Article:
Mooney Goes Wild Monday 9 July 2018
Philip McCabe, RIP (20/10/18)
Everyone on Mooney Goes Wild is devastated to learn of the death of our friend and colleague, Philip McCabe. Philip did more for our understanding of the honey bee than a life time of learning could ever have taught us. Kind, thoughtful and generous, he was a true gentleman, and his knowledge, quick wit, and wonderful ability to entertain us with his storytelling meant that he was a pleasure to be around. He will be very much missed. Our deepest sympathies to his wife Mary and family, and all who had the pleasure to know or meet him.
In January 2017, Derek made a documentary called The Beeman, which profiled Philip McCabe, his fascinating life and work. To find out more and to listen to the documentary, click here.
Fish In Hot Weather
While we’re all basking in the glorious sunshine of this incredible heat wave, do spare a thought for our wildlife and the impact which these soaring temperatures are currently having on them throughout the country.
We all know that it’s important to leave out some water for our feathered friends but what about our marine creatures, such as the fish in our lakes, canals and rivers – how are they faring right now?
Lower water levels and warmer temperatures can lead to fish kills. Water holds less oxygen as it warms up and hundreds of fish were suffocated by the increased algae.
Just yesterday in the newspapers, we saw a photograph of Aasleagh Falls on the Galway / Mayo border. This glorious waterfall was famously featured in the movie The Field, but it’s now been practically reduced to a stream!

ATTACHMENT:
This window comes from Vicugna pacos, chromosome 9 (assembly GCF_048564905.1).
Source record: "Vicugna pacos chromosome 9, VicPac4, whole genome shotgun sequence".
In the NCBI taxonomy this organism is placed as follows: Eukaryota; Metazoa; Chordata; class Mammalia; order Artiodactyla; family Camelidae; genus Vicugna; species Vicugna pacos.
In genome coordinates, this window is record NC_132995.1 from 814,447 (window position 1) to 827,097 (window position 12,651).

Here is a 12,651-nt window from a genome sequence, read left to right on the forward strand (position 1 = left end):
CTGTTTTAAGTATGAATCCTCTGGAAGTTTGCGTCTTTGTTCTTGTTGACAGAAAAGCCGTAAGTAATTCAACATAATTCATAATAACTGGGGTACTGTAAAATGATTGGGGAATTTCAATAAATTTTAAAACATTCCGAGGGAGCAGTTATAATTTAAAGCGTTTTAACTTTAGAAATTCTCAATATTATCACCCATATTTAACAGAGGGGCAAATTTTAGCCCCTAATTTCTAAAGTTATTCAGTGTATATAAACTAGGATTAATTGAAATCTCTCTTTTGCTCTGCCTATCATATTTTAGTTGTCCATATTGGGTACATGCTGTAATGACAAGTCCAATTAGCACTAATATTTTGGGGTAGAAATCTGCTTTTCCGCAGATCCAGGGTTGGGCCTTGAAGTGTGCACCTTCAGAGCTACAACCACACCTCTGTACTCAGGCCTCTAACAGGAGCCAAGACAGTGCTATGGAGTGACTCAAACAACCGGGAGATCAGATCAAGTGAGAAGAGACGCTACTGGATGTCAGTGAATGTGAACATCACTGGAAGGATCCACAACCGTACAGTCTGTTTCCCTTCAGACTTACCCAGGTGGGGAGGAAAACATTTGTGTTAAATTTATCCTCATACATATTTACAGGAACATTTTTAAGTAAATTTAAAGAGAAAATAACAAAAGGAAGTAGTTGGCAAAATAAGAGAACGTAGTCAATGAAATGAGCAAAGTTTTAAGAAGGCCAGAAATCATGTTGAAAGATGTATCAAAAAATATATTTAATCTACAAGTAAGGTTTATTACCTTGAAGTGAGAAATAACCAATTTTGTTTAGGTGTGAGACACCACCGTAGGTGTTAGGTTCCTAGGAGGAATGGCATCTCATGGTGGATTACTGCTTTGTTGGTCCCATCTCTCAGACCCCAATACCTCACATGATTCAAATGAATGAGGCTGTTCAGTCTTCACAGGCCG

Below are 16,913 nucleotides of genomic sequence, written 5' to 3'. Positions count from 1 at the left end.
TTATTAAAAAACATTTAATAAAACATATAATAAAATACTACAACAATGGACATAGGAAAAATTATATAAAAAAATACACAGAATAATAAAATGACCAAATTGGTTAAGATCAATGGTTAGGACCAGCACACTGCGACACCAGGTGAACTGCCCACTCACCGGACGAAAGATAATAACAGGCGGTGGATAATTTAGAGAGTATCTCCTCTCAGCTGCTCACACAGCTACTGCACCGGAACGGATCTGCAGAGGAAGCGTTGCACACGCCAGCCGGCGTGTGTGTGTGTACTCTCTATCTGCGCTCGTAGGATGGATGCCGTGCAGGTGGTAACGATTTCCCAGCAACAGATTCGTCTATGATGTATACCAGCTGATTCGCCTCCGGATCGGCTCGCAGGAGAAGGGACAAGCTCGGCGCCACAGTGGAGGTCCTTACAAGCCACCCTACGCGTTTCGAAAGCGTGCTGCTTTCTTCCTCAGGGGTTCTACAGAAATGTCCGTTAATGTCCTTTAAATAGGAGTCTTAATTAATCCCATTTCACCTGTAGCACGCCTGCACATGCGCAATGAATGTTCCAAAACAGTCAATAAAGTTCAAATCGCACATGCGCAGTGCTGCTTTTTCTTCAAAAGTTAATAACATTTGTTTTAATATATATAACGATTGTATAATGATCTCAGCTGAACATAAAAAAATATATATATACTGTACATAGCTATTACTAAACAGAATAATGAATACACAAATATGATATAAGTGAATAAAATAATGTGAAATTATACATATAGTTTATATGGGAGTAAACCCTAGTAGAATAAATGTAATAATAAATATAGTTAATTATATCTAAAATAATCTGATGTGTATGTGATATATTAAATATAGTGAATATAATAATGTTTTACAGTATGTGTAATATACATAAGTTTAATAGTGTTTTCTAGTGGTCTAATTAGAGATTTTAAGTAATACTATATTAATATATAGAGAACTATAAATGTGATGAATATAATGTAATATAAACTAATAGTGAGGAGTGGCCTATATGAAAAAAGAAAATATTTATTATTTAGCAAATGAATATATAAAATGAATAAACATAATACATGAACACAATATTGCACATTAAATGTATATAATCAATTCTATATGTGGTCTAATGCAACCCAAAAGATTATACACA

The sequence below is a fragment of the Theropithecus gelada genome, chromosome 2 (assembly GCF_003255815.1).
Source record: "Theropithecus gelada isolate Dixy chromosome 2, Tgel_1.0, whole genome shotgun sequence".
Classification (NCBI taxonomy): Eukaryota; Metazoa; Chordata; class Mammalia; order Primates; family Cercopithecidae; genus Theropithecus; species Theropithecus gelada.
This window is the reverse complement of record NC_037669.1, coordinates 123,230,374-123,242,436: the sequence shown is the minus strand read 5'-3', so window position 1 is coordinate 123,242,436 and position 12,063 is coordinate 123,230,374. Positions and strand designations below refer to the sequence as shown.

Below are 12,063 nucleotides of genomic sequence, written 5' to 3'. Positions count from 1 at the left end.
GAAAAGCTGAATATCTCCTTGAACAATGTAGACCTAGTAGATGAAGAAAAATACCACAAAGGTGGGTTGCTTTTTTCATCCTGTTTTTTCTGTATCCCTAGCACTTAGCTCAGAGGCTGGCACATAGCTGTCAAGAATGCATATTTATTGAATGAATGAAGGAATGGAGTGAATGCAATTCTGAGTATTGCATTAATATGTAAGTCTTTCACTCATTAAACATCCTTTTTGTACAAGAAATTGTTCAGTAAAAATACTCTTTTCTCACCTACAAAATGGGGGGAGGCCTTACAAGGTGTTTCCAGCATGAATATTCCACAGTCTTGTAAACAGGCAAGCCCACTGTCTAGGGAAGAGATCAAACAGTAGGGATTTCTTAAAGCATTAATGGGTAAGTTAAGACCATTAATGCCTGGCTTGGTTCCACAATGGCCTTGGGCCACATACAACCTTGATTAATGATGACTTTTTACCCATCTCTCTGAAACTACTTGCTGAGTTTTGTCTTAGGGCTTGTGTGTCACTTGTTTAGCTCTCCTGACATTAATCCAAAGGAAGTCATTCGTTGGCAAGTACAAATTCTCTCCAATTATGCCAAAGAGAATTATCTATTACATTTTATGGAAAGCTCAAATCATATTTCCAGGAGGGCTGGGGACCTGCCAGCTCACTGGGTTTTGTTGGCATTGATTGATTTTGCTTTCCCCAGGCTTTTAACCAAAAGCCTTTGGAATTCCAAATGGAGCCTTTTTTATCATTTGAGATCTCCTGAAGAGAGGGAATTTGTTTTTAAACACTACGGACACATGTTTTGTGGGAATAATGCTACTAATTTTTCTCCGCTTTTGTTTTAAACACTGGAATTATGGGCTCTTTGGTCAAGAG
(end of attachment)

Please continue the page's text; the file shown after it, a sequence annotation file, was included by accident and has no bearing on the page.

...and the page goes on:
From the banks of The Royal Canal near Leixlip in Co.Kildare, Terry Flanagan spoke with Dr. Greg Forde, Head of Research and Development at Inland Fisheries Ireland...
If you’d like to report fish in distress, Inland Fisheries Ireland has a 24 Hour Hotline on 1890 34 74 24 or 1890 FISH 24.
They’ll continue to monitor water bodies for any signs of distressed fish in shallow water, but will be able to react more quickly to timely reports received.
Milner Edel Ramberg
Once upon a time, everybody had a nice hat, and there were rules to follow on where and how to wear that hat. In recent years we’ve seen a resurgence of hat wearing from both women and men - fedoras, panamas, stetsons, bowlers, bretons, berets...
Milner Edel Ramberg makes hats in her studio in Galway. Derek met Edel recently and they spoke about the use of feathers in millinery….
What happens to nature after a nuclear accident? How does wildlife inhabit the fallout zone after the humans have fled?
A new study looks at how gray wolves from the radioactive forbidden zone around the nuclear disaster site of Chernobyl are now roaming out into un-contaminated land across the wider region.
Michael Byrne is a wildlife ecologist at the University of Missouri in Columbia in the United States, he explains the consequences of a radioactive disaster on the wolves..
It’s possible that elephants could be using long-distance communication to survive. As elephants walk across the earth, their footstep produce sounds that vibrate through the ground, and these vibrations could be detected by other elephants some distance away, passing vital information such as the whereabouts of a mate, but also potential dangers such as distant incoming thusmai… or even ivory poachers.
Researchers from Oxford University and Save The Elephants worked together to study the tremors that their movements send through the ground.
Professor Tarje Nissen-Meyer of Oxford University was part of the team who carried out the work in Kenya’s Samburu National Reserve. Tarje talked about the research with Derek.